Strangers with Candy
2005Director: Paul Dinello
Cast: Amy Sedaris, Stephen Colbert, Paul Dinello
desperately wanted to love Strangers with Candy, and felt fairly sure I would. I’ve always had a soft spot for the kind of transgressive comedy found in this movie, the kind of comedy that can just as easily drop your jaw with its offensive-bordering-on-evil punchlines as it can have you doubled over in laughter. With people like Amy Sedaris and Stephen Colbert as the co-stars and writers, and a premise (aging ex-hooker junkie starts life anew by returning to high school) practically guaranteed to set the comic sparks a-blazin’, my anticipation was stoked to a near fever pitch. But alas, as often happens with these things, the end result fell disappointingly short. The film plays less like a movie than an improv skit featuring some enormously talented but extraordinarily undisciplined comedic actors, often appearing to have been written more for the entertainment of the cast itself than the audience viewing it. Despite a few truly brilliant moments, Strangers with Candy features an awful lot more misses than hits.
The raw materials for this movie have been around for a few years. Strangers with Candy was a television show that ran from 1999-2000 on Comedy Central with the general purpose of satirizing the ubiquitous after-school specials that dominated American television since the 1970s. Those shows always featured a high school student getting into trouble and ultimately learning some invaluable Life Lesson (the dangers of premarital sex, the perils of drunk driving, and of course, the necessity of Just Saying No) as the music swelled. Treacly and moralistic, the idea of a series mercilessly mocking those programs with the weekly exploits of a 46-year old drug abusing former prostitute attempting to navigate a suburban high school was almost too good to be true. But the series, while uneven at times, demonstrated relentless comic insight and a wicked sense of satire, in part because of the transcendently funny performances of Sedaris, Colbert, and Paul Dinello (who also directed this film).
Once again, however, a film runs into the familiar problems involved in extending an idea that works for thirty minutes into something feature length. The idea of the movie Strangers with Candy was to create a prequel to the show. Jerri Blank (Sedaris) gets released from prison and returns to her childhood home, determined to set her life on the proverbial right track. When she arrives, however, she discovers her father has remarried and is now in a coma, while her new stepmother does not take kindly to Jerri’s rather gale-force presence. On advice from her father’s doctor (Ian Holm, whose presence is inexplicable), Jerri goes back to high school in a half-baked attempt to revive her father, and gets involved in a complicated series of plot points that somehow ends with her needing to win the Science Fair (don’t ask). Along the way, Jerri has to deal with the usual internecine faculty and student squabbles that define high school, although in this case they tend to be elevated to comic surreality (including an almost Shakespearean gay love affair between two teachers that provides some of the film’s best moments).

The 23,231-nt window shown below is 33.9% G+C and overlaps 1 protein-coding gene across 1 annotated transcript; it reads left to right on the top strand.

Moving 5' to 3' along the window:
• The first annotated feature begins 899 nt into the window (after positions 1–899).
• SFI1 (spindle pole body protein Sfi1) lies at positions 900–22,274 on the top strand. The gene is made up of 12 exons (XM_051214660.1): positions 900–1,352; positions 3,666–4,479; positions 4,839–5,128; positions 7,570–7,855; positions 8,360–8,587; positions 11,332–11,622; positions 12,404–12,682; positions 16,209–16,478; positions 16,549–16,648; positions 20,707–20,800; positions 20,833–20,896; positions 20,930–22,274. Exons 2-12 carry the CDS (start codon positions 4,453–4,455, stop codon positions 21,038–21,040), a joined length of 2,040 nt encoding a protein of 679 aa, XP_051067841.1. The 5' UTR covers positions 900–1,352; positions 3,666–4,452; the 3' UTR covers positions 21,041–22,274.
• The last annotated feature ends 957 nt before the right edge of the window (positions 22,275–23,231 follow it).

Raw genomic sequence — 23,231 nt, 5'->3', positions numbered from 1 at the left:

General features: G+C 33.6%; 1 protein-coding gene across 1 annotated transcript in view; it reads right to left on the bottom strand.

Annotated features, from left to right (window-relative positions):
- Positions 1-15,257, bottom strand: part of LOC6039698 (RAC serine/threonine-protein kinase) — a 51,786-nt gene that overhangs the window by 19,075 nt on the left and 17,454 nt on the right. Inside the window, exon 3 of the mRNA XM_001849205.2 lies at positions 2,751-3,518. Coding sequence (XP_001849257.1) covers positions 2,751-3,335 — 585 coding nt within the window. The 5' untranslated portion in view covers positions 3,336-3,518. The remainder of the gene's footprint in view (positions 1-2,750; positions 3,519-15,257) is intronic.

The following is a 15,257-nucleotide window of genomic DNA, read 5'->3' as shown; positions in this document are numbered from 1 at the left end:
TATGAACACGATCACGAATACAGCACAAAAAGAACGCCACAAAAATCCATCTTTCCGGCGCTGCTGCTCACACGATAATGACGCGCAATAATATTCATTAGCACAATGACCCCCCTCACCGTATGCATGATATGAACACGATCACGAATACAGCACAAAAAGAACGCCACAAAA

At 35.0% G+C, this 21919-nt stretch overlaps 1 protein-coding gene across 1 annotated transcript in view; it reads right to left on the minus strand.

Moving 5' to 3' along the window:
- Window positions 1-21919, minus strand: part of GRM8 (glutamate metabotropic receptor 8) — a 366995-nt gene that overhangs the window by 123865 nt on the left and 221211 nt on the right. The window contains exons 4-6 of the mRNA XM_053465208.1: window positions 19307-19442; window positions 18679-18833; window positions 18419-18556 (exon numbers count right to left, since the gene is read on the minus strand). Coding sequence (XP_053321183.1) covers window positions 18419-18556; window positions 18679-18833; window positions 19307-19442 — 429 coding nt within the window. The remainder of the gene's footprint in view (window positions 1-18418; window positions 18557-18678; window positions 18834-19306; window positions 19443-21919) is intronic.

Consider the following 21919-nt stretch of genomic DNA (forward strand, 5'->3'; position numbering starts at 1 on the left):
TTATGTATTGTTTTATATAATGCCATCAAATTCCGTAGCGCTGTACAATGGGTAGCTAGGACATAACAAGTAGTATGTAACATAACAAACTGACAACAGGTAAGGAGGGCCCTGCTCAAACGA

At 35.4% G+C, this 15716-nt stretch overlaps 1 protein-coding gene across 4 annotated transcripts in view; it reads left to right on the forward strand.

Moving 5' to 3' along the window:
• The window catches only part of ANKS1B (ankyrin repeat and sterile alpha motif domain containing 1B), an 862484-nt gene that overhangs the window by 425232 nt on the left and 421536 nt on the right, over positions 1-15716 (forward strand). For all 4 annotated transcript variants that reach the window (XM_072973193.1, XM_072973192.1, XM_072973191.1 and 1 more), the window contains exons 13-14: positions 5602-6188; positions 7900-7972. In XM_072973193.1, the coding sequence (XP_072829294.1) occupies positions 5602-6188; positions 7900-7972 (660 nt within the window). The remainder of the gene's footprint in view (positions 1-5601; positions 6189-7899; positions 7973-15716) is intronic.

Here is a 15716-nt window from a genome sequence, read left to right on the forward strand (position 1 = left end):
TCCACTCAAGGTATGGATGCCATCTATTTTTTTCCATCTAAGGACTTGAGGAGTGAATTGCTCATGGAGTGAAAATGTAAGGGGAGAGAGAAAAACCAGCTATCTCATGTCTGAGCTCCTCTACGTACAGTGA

The film’s flaws lie not in its promising setup, but in its execution. For all their comedic ability, the Candy crew employs the throw-shit-against-the-wall approach—if something works, they keep it in, and if it doesn’t, well, they keep that in, too. In between the moments of genuine hilarity (and there are some) are far too many gags and one-liners that simply fell flat in the crowded New York theater where I saw the film. I suppose it depends on the audience and its receptivity to the material, but large swaths of this movie are essentially laugh-free. It’s too bad, too, because Sedaris et al are clearly capable of greater things—it’s infrequent, but at times, Strangers with Candy is uproariously funny.
One of the problems with this movie is simply overabundance. The celebrity cameos and walk-ons are impressive for a while, but quickly become obnoxious and thoroughly pointless. It’s a sign of creative desperation when a story featuring the great comic setup this one has finds itself devoting serious time and effort to a plethora of subplots, including one about the rivalry between Colbert’s science teacher and his long-time nemesis, a perennial Science Fair champion played by Matthew Broderick. Broderick is a gifted comic actor who has absolutely nothing to do in this film, which gives him something in common with other comedy veterans who show up, like Third Rock From the Sun’s Kristen Johnson (although his wife, Sarah Jessica Parker, has a hilarious scene as a high school grief counselor).
Strangers with Candy represents something of a lost opportunity. The component parts for a fantastic comedy are all here, though they never cohere into something... well, coherent. Sedaris, Colbert, and Dinello indulge every flight of fancy they have, which may have been fun for them, yet fails to create something that works consistently on the screen. Strangers with Candy has its moments, but there’s one thing this movie needed more than yet another random celebrity cameo—an editor.
Strangers with Candy is currently playing in limited release.